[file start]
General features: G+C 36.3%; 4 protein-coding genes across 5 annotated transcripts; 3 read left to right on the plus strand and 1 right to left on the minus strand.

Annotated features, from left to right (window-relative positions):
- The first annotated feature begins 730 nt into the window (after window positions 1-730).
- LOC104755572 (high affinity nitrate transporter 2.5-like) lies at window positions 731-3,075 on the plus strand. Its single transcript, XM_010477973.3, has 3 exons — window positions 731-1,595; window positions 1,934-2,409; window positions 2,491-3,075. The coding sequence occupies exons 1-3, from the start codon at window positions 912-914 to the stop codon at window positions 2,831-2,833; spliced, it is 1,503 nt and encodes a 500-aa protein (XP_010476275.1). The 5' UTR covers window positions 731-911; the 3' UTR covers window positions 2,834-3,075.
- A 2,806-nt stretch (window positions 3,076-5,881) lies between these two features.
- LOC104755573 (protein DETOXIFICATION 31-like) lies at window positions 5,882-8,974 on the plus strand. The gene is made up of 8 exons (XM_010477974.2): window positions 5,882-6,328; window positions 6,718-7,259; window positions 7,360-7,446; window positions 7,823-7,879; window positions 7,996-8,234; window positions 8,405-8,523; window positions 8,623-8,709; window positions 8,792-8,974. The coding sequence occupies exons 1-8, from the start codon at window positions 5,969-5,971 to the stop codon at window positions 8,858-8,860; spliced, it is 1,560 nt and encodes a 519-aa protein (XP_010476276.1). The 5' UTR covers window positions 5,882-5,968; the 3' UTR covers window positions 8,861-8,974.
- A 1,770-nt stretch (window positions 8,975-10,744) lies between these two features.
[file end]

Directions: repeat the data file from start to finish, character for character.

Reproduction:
General features: G+C 36.3%; 4 protein-coding genes across 5 annotated transcripts; 3 read left to right on the plus strand and 1 right to left on the minus strand.

Annotated features, from left to right (window-relative positions):
- The first annotated feature begins 730 nt into the window (after window positions 1-730).
- LOC104755572 (high affinity nitrate transporter 2.5-like) lies at window positions 731-3,075 on the plus strand. Its single transcript, XM_010477973.3, has 3 exons — window positions 731-1,595; window positions 1,934-2,409; window positions 2,491-3,075. The coding sequence occupies exons 1-3, from the start codon at window positions 912-914 to the stop codon at window positions 2,831-2,833; spliced, it is 1,503 nt and encodes a 500-aa protein (XP_010476275.1). The 5' UTR covers window positions 731-911; the 3' UTR covers window positions 2,834-3,075.
- A 2,806-nt stretch (window positions 3,076-5,881) lies between these two features.
- LOC104755573 (protein DETOXIFICATION 31-like) lies at window positions 5,882-8,974 on the plus strand. The gene is made up of 8 exons (XM_010477974.2): window positions 5,882-6,328; window positions 6,718-7,259; window positions 7,360-7,446; window positions 7,823-7,879; window positions 7,996-8,234; window positions 8,405-8,523; window positions 8,623-8,709; window positions 8,792-8,974. The coding sequence occupies exons 1-8, from the start codon at window positions 5,969-5,971 to the stop codon at window positions 8,858-8,860; spliced, it is 1,560 nt and encodes a 519-aa protein (XP_010476276.1). The 5' UTR covers window positions 5,882-5,968; the 3' UTR covers window positions 8,861-8,974.
- A 1,770-nt stretch (window positions 8,975-10,744) lies between these two features.